I’d venture to say that there’s no business in the world that has NOT been affected by COVID over the past three months.
Some for the better, some for the worse, but I don’t know a single business that’s the same right now as it was before weeks of stay-at-home orders and the tidal wave of social and economic fallout that came as a result.
Your sales team is one of the most important aspects of your larger team because, without them, your business isn’t actually making money. You have to make sure that your sales team is always in optimal working condition so that they can communicate and sell as effectively as they can. Meny Hoffman is joined by Rene Zamora, the President of Sales Manager Now. Together, they talk about the importance of keeping your sales team sharp and strong. Check in on your sales team today, and see if they’re the best they can be!
While I recorded this interview several weeks ago, I cannot think of a more appropriate time to release it. There is no question we’re all in a kind of war right now, and to get through it will require a military mindset. This week’s guest, Waldo Waldman, knows a thing or two about the mindset and discipline you need to lead your company even through the most difficult obstacles.
Waldo Waldman is a highly-experienced F-16 fighter pilot with over 65 real-world combat missions, a Hall of Fame leadership speaker, executive coach, and author of the New York Times and Wall Street Journal bestseller book, Never Fly Solo.
In this interview, Waldo breaks down the importance of your winning mindset, staying focused on your mission even when “missiles” are heading your way, and how to build trust, discipline and revenue-producing relationships with your employees, partners, and customers. This interview reveals so much about how we can use crucial combat lessons to become better leaders and entrepreneurs. Listen and enjoy!
Your employee peeks their head in innocently. “Do you have two minutes?”
OK. It’s just two minutes, you think. “Sure! How can I help you?”
Tell me the truth: How many of you fall for this on a daily basis?
Though the person didn’t intend it to be, this is a trap—and we all know it. Because a second is never a just second. A minute is never just a minute. Even if it were, all those seconds and minutes add up to much more than you might think, in both time and mental headspace.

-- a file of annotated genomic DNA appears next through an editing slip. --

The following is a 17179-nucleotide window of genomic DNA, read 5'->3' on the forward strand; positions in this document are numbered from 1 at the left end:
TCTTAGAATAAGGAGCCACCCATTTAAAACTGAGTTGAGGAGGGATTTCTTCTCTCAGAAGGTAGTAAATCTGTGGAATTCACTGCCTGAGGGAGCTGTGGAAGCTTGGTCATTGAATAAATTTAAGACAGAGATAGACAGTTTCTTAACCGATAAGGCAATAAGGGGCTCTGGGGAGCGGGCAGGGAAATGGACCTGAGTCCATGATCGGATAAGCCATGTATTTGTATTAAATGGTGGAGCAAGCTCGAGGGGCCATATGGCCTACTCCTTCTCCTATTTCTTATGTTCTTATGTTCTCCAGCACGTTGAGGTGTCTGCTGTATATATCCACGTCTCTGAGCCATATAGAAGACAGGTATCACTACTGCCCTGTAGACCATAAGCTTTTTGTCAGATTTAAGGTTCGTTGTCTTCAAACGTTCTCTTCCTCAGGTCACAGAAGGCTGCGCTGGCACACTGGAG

In these unprecedented times, you, like business owners around the world, are probably uncertain about what steps you should be taking to minimize the effect of the coronavirus crisis on your business, and how to best support your employees and customers during this challenging time.
We want you to know that you’re not alone, and we’re here to support you in any way we can.
By the time he came to me to ask for advice, the only thing left to do was stop the bleeding and get out.
He sat across from me in my office, tears welling up in his eyes. He had invested $400,000 into his new venture, and it wasn’t working. The most painful part of the story? If he had sought advice from someone sooner, he may have been able to turn the situation around, or at least cut his losses.
If you are an entrepreneur or leading a company, you may have probably heard of EOS, and you may be wondering what it is and how it might be able to help you.
Well, you’re in luck, because my guest for this episode is Paton, a Visionary at EOS (which stands for Entrepreneurial Operating System™) Worldwide. In our interview, he explains how leaders can achieve their visions through embracing some simple concepts, practical tools and a unique approach to leadership known as EOS. We discuss what it is and who it is—and is not—for. We talk about where so many (82%, to be exact) business leaders’ frustrations come from, and how to tackle these frustrations head-on. Finally, Paton offers practical tips for ensuring that you have the right people in the right seats in your organization—so that you can truly move your vision forward.
Without further ado, here’s the interview.
When you hear the word meeting, what’s your gut reaction?
The other day, I was listening to a podcast about productivity where the guest was bemoaning the amount of time that we waste on meetings. Curious if this feeling was the norm, I decided to turn to my LinkedIn community and ask: “When you hear the word ‘meeting,’ what is the first time that comes to mind?”
Well, over 8,000 views and 75 comments later, I got my answer.